Best of 2014: A run through the wild history of Weezer

A run through the wild history of Weezer

Playlist: The A-Z of Weezer. Er, in chronological order.

Weezer feature at #40 in The DIY List 2014, a look back at the year’s best albums, one-off shows, festival performances and achievements outside of the norm.

Let’s face it. this is an impossible – and possibly futile – task. Anyone who’s ever had a passing interest in Weezer will have a largely different list; many will try and maintain there isn’t anything worth including post-‘Pinkerton’.

But Weezer have never released a bad record. Okay, except that one. But if exceptions do indeed prove the rule, there’s something worth listening to on every record they’ve put into the world. Yes, even that one.

By no means definitive, here’s the A-Z of Weezer. Er, in chronological order.

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Only In Dreams

(‘Weezer’, 1994)

Strictly speaking, this should go at the end – there’s no song in history ever that can’t be followed by anything other than pressing ‘repeat’. Try it – sit on public transport, immerse yourself in this and then try and listen to any other band. See? It just isn’t happening.

El Scorcho

(‘Pinkerton’, 1996)

A little bit of joy in the misery pool that is 1996’s ‘Pinkerton’, ‘El Scorcho’ does of course still follow the unrequited and desperate theme of the record (which, before you object, is what makes it the masterpiece it is), but there’s a killer chorus to boot. Best sung full-volume on an indie club dancefloor.

Don’t Let Go

(‘Weezer’, 2001)

Sure, there are lots of people who’ve had more success with the woah-ohs than Weezer, but there’s just something irresistible about the way Rivers Cuomo delivers it, and they’re pretty damn good on this one, the ‘Green Album’ opener.

Keep Fishin’

(‘Maladroit’, 2002)

If it wasn’t the adorable photo of a literal fishing Kermit the Frog that adorns the single sleeve for this one, then the line “it’s just the thought of you in love with someone else” would definitely do it – ‘Keep Fishin” has all the hallmarks of a great Weezer song – those familiar backing vocal harmonies, immediate chorus, vaguely emotional lyrics.

Beverly Hills

(‘Make Believe’, 2005)

Let’s break the third wall for a second – I used to strongly dislike this song. With some passion. But then I saw it live, then I went to that particular area of Los Angeles itself and couldn’t remove it from my head the whole time – and then Charli XCX used it as the basis for her storming ‘Hanging Around’ (with Rivers’ permission – he’s on and co-wrote the song too) and all was definitely well.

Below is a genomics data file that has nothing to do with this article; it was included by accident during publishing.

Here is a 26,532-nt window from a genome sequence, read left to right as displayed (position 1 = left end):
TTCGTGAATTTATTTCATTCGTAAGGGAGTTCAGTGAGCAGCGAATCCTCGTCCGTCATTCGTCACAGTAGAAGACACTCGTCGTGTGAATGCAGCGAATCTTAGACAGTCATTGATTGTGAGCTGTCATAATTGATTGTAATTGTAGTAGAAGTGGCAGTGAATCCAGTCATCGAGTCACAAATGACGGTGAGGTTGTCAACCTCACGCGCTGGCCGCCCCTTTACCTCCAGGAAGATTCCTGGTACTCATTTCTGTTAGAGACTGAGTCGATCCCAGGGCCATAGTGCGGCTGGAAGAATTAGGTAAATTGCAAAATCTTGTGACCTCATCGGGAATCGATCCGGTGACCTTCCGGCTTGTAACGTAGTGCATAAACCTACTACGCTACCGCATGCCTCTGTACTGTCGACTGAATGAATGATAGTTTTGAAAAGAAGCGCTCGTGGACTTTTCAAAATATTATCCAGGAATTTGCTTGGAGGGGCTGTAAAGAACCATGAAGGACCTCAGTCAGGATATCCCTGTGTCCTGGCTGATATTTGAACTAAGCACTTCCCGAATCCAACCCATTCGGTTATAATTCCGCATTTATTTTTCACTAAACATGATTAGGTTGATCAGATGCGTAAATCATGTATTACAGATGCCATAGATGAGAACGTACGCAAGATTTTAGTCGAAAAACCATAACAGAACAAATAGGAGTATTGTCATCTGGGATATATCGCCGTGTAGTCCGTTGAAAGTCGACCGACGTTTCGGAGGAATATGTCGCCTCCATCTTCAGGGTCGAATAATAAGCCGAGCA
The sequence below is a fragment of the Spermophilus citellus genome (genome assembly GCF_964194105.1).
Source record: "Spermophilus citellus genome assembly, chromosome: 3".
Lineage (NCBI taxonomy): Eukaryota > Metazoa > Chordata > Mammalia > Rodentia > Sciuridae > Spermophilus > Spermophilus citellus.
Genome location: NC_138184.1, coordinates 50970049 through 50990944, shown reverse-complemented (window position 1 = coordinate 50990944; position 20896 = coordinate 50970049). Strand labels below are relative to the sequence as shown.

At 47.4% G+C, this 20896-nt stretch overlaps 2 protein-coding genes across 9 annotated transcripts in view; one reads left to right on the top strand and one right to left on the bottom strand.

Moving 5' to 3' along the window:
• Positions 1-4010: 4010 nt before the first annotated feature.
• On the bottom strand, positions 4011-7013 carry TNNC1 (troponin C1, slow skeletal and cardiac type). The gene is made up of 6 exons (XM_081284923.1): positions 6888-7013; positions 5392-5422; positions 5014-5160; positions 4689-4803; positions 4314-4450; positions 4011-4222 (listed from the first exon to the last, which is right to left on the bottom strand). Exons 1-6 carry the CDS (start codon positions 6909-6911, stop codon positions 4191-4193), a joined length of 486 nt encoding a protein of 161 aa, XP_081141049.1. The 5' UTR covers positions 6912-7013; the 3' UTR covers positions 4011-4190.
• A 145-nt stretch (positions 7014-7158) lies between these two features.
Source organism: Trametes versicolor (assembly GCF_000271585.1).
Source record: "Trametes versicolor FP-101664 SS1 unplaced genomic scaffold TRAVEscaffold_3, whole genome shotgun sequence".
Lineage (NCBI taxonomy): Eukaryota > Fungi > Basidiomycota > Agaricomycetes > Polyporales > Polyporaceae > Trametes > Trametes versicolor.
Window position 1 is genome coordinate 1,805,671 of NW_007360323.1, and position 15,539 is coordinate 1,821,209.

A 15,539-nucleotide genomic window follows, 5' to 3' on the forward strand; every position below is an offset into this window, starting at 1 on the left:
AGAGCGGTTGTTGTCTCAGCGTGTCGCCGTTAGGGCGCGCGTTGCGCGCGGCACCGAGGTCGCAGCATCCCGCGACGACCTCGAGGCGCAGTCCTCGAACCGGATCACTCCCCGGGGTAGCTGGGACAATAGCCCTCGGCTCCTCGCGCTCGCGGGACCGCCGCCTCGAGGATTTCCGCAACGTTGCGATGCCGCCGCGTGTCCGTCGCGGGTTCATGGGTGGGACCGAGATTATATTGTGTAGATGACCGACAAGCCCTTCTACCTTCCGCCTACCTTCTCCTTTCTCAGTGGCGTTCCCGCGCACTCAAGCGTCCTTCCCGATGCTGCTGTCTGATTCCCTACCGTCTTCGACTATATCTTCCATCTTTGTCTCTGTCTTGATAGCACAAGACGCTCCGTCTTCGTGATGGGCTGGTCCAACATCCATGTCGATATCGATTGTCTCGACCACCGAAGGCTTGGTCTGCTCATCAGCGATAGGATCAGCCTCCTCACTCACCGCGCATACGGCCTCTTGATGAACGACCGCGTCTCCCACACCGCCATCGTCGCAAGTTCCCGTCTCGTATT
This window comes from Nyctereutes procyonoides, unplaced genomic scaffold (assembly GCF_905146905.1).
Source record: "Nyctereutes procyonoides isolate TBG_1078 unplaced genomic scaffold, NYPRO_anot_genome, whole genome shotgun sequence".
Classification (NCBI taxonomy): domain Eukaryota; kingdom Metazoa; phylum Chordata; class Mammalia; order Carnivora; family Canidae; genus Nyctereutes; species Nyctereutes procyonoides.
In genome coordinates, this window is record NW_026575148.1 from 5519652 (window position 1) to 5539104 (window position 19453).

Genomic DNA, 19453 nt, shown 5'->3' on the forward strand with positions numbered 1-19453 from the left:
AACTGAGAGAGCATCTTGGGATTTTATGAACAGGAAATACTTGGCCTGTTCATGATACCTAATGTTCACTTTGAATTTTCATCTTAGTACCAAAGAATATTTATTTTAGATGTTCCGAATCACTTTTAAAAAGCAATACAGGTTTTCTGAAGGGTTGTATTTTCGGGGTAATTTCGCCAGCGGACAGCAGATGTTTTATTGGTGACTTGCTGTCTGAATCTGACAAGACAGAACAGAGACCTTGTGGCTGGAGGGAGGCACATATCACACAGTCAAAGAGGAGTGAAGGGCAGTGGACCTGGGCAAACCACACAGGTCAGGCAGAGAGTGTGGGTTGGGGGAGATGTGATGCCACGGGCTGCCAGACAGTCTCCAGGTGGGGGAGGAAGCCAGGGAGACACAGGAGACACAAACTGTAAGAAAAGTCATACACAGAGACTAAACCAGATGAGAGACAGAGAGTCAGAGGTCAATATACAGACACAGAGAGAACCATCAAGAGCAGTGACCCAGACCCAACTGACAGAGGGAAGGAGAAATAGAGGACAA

The Greatest Man That Ever Lived (Variations on a Shaker Hymn)

(‘Weezer’, 2008)

Probably the most audacious track the band have ever recorded, and easily the most ridiculous, this ‘Red Album’ number features both a choral section and Rivers rapping. Pretty much at once. If you don’t love that, you’ve no heart. Or sense of humour.

(If You’re Wondering If I Want You To) I Want You To

(‘Raditude’, 2009)

The only listenable track from an otherwise mighty blip on the band’s back catalogue, it’s as adept at self-deprecation and storytelling as it is making deft use of parenthesis.

Hang On

(‘Hurley’, 2010)

On top of the Ryan Adams-featuring ‘Run Away’ and the line “we don’t update our blogs” in ‘Trainwrecks’, it’s the Michael Cera-featuring power ballad that’s the pick of ‘Hurley’, a record with possibly the best naming/cover art story ever. Rivers met Lost actor Jorge Garcia, they had their photo taken together, he liked it, cropped it and bam.

Everyone

(‘Death to False Metal’, 2010)

Raw and about as brutal as Weezer’s sound gets on record, it might seem like an afterthought of a song – there are very few lyrics to speak of – but it’s ace.

Go Away

(‘Everything Will Be Alright In The End’, 2014)

It sounds like it should be on the Grease soundtrack – only ever a good thing – and Bethany Cosentino’s role as counterpoint to Rivers’ usual sad boy act is a joy to listen to.

The List 2014